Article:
Wednesdays mark the mid-week for me. During moments of quiet, such as this morning, when everything is calm and my coffee is hot, I have the gift of a few precious minutes for reading and prayer. My meditation takes me to 1 Timothy, Paul's letter to a young man who is leading a new church. In chapter 3, Paul writes about qualifications for church leadership. Overseers and deacons have similar but distinct qualifications. As I ponder on the context and meaning of these passages, I remember and thank God for pastors and church leaders and Bible teachers who demonstrate the qualities Paul had outlined. Being above reproach, faithfulness to their spouses, being temperate, self-controlled, respectable, hospitable, able to teach, not given to drunkenness, gentle and not violent, not quarrelsome, not lovers of money, able to manage their families well, possessing good reputations, and have been long in the faith . Through their lives and teaching/preaching, our pastors and Bible teachers

Dog at Le Sélect, Montparnasse

I remind Paul to behave like this dog I saw in Paris last year. 


I'm enrolled in an online New Testament survey class which asks us to write paragraph titles for each book of the Bible. 1 and 2 Thessalonians were our assigned reading for the past two weeks. Here's a draft of my chapter title assignment, which I then encode in a Word file and post to the online learning portal. After I met a patient whose right arm had to be amputated because of a massive tumor, I've been practicing writing with my left hand. A Palomino Blackwing pencil is ideal for these writing assignments. 

Augustine's encouragement for accountability

Confessions by Augustine is one of my favorite books, recommended to me by an agnostic professor, but one that brings delight to my soul each time I read it. As with most great books, rereading allows me to learn something new I hadn't realized before. In the passage below, Augustine revisits his motive for testifying to the work of God in his life—a heartfelt and encouraging argument for church accountability. Would they share my joy when they hear how close, by your gift, I am lifted up to you, and share my prayer when they hear how far, by my own dead weight, I fall off from you? If so, to such I will open myself. For it is not a trivial help, God my Lord, to have "many give thanks for me or for many to pray for me.' I hope that a brother in spirit will love in me what you show him is lovable, lament in me what you show is lamentable—a brother, not a stranger, not 'a race of strangers, the speech of whose mouth is void of meaning, the work of whose strong hand is b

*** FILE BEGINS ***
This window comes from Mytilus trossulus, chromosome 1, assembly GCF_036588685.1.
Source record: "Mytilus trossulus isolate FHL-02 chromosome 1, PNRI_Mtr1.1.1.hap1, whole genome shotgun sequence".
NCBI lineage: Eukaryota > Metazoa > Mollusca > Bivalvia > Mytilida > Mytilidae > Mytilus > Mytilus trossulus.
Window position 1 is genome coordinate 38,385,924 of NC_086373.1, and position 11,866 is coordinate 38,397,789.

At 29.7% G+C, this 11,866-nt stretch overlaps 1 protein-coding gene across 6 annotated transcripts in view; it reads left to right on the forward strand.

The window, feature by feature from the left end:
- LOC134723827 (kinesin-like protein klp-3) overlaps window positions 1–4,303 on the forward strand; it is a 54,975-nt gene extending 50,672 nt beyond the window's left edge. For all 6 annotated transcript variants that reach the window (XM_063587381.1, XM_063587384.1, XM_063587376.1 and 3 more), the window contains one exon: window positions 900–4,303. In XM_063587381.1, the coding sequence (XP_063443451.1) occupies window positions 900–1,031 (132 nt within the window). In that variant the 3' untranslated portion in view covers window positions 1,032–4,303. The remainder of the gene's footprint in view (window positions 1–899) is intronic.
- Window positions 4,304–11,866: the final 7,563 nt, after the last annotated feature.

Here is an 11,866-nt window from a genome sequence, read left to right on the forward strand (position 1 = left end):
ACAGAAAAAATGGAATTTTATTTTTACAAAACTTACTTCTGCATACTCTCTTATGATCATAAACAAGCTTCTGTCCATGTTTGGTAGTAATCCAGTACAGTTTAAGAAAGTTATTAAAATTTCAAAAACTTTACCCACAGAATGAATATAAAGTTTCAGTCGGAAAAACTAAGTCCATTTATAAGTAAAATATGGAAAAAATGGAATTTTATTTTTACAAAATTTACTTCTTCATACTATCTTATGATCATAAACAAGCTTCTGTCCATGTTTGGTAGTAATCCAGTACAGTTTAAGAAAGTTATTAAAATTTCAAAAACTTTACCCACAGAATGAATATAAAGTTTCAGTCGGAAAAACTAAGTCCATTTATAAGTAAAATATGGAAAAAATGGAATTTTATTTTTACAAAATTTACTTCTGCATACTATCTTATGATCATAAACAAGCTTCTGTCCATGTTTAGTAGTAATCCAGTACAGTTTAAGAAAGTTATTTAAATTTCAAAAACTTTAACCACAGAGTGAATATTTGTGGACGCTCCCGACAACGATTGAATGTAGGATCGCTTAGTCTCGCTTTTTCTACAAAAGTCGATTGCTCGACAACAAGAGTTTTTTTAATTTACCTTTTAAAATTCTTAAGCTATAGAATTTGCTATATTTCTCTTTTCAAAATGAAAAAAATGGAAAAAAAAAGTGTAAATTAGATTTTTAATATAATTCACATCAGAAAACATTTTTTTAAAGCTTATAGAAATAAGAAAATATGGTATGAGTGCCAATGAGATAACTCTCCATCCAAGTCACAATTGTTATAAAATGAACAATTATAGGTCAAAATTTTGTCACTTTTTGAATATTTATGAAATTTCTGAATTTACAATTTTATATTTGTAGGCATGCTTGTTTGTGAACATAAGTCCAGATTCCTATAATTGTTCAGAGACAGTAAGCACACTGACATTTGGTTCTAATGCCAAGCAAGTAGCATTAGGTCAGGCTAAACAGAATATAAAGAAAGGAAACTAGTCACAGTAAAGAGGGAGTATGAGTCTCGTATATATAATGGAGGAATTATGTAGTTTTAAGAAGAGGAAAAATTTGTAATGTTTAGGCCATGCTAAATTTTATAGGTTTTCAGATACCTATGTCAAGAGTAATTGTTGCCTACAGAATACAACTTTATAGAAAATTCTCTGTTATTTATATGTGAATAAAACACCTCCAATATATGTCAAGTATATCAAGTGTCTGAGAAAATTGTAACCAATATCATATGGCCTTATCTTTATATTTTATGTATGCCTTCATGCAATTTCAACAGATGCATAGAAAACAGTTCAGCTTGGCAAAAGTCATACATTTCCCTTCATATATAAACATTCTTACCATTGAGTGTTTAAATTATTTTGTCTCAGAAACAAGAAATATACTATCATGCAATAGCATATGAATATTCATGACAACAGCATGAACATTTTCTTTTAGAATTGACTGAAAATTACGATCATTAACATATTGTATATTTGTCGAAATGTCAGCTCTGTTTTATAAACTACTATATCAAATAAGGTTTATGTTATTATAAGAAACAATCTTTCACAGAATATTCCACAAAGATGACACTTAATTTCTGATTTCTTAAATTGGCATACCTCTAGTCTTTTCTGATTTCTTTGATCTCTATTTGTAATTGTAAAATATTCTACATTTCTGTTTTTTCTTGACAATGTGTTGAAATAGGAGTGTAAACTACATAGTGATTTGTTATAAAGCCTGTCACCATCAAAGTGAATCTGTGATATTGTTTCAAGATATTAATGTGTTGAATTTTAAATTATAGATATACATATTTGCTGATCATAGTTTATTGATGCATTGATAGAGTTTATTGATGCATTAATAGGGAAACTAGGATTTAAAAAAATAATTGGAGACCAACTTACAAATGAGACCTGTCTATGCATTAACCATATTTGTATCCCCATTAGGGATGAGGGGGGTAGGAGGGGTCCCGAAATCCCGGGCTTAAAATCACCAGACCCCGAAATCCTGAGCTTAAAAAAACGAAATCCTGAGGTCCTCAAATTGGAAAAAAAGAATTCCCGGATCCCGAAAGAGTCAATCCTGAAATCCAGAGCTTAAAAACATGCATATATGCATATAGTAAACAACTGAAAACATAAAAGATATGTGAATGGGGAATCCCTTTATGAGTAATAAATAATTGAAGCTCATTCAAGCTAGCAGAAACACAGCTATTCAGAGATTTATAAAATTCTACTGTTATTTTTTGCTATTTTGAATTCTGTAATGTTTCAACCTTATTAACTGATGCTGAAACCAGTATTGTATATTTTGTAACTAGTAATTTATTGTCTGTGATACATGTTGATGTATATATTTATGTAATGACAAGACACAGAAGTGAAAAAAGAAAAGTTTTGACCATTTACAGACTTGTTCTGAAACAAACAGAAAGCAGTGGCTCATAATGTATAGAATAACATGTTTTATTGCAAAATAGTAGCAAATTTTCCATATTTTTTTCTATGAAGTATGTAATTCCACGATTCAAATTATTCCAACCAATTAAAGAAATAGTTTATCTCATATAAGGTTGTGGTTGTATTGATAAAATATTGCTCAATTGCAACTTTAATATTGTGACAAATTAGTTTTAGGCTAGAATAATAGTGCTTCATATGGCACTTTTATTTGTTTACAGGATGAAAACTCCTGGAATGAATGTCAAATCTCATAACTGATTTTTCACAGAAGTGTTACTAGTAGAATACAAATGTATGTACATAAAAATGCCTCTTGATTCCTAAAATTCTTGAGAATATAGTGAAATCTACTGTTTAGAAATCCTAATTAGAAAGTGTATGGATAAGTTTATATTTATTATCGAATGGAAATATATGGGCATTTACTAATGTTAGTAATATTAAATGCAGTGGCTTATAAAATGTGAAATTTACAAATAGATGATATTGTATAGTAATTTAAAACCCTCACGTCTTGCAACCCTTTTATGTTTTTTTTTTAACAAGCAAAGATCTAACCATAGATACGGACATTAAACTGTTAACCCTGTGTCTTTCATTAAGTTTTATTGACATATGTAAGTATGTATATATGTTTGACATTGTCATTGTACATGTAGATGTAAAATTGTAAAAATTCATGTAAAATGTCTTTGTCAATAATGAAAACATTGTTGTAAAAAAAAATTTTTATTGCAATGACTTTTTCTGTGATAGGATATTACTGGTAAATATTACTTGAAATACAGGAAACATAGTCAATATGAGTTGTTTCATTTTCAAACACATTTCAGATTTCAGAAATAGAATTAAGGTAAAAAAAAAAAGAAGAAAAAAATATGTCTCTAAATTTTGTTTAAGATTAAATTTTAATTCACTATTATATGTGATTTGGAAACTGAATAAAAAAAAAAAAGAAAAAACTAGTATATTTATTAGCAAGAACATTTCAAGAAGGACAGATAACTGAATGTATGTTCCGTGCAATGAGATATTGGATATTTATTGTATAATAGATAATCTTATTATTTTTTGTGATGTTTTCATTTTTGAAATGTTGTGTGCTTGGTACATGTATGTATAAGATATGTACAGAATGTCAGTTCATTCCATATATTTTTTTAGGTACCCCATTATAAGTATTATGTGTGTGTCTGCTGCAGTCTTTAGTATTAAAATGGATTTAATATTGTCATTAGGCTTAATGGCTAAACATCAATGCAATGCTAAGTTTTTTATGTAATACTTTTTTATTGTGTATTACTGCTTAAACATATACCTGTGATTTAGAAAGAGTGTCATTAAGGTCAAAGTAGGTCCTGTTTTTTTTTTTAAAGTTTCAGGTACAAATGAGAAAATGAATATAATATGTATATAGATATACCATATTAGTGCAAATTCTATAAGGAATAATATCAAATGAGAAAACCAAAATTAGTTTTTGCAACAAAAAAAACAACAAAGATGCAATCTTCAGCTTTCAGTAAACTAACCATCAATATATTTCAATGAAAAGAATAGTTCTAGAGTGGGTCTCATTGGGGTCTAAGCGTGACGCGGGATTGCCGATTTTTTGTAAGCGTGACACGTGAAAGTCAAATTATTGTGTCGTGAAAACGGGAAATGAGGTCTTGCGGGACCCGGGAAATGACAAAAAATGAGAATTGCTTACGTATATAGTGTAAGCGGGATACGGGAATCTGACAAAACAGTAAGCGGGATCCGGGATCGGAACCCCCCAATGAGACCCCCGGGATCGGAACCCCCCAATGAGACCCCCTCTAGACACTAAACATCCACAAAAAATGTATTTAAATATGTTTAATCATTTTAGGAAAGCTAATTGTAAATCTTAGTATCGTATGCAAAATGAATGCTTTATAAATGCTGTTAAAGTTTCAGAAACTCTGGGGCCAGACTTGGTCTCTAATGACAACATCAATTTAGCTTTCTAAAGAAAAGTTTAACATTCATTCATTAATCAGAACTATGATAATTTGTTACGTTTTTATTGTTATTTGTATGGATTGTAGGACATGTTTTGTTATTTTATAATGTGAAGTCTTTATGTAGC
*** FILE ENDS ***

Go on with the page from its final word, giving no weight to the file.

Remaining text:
Repairs fascinate me. So do people who attempt them or make them possible. In his newest blog post, the writer of La Vie Graphite meditates on restoration . I read everything in this blog. I may disagree with his theology, but I love the elegance of his writing and the quietness of his life. I’ve always admired restorers of objects, structures, and historic artifacts. Gratefully, my speed-dial numbers include my typewriter repairer, fountain pen restorer, camera technician, and auto mechanic. These individuals are also esteemed friends. When any of us talk shop, we’ll often note the parallels between their crafts and mine as a bookbinder and conservator. The purposes of our respective restorative work is to keep things in fine operational order.  The part about pen repairs resonates me with me.  Pens present their own forms of mechanical puzzles. While rinsing a much-loved Reynolds fountain pen from one of my many sojourns in France, I watched the ring from the nib section roll across